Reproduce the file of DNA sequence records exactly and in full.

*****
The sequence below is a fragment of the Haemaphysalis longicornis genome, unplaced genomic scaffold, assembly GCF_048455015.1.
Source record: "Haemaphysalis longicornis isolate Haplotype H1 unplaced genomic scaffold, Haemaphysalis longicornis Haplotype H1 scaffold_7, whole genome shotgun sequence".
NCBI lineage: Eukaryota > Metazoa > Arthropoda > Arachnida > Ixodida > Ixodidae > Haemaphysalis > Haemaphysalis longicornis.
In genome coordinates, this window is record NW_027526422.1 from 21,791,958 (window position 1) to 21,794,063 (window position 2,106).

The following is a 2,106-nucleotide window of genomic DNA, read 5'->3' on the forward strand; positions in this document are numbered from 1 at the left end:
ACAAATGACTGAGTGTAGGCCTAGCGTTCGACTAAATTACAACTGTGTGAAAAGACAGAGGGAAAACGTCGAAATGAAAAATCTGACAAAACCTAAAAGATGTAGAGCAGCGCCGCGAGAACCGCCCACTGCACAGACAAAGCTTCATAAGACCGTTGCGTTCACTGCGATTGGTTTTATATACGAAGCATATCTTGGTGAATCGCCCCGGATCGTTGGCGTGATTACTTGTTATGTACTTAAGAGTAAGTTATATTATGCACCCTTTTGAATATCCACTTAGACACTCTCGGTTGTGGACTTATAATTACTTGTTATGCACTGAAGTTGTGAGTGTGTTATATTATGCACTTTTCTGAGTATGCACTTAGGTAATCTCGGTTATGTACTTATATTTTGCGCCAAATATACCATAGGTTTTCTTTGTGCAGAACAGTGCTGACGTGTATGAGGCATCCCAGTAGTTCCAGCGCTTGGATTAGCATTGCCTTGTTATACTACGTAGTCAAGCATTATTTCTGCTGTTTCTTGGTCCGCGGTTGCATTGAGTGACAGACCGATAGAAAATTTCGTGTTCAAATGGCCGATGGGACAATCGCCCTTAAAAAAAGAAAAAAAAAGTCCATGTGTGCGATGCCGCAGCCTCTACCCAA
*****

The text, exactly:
The sequence below is a fragment of the Haemaphysalis longicornis genome, unplaced genomic scaffold, assembly GCF_048455015.1.
Source record: "Haemaphysalis longicornis isolate Haplotype H1 unplaced genomic scaffold, Haemaphysalis longicornis Haplotype H1 scaffold_7, whole genome shotgun sequence".
NCBI lineage: Eukaryota > Metazoa > Arthropoda > Arachnida > Ixodida > Ixodidae > Haemaphysalis > Haemaphysalis longicornis.
In genome coordinates, this window is record NW_027526422.1 from 21,791,958 (window position 1) to 21,794,063 (window position 2,106).

The following is a 2,106-nucleotide window of genomic DNA, read 5'->3' on the forward strand; positions in this document are numbered from 1 at the left end:
ACAAATGACTGAGTGTAGGCCTAGCGTTCGACTAAATTACAACTGTGTGAAAAGACAGAGGGAAAACGTCGAAATGAAAAATCTGACAAAACCTAAAAGATGTAGAGCAGCGCCGCGAGAACCGCCCACTGCACAGACAAAGCTTCATAAGACCGTTGCGTTCACTGCGATTGGTTTTATATACGAAGCATATCTTGGTGAATCGCCCCGGATCGTTGGCGTGATTACTTGTTATGTACTTAAGAGTAAGTTATATTATGCACCCTTTTGAATATCCACTTAGACACTCTCGGTTGTGGACTTATAATTACTTGTTATGCACTGAAGTTGTGAGTGTGTTATATTATGCACTTTTCTGAGTATGCACTTAGGTAATCTCGGTTATGTACTTATATTTTGCGCCAAATATACCATAGGTTTTCTTTGTGCAGAACAGTGCTGACGTGTATGAGGCATCCCAGTAGTTCCAGCGCTTGGATTAGCATTGCCTTGTTATACTACGTAGTCAAGCATTATTTCTGCTGTTTCTTGGTCCGCGGTTGCATTGAGTGACAGACCGATAGAAAATTTCGTGTTCAAATGGCCGATGGGACAATCGCCCTTAAAAAAAGAAAAAAAAAGTCCATGTGTGCGATGCCGCAGCCTCTACCCAA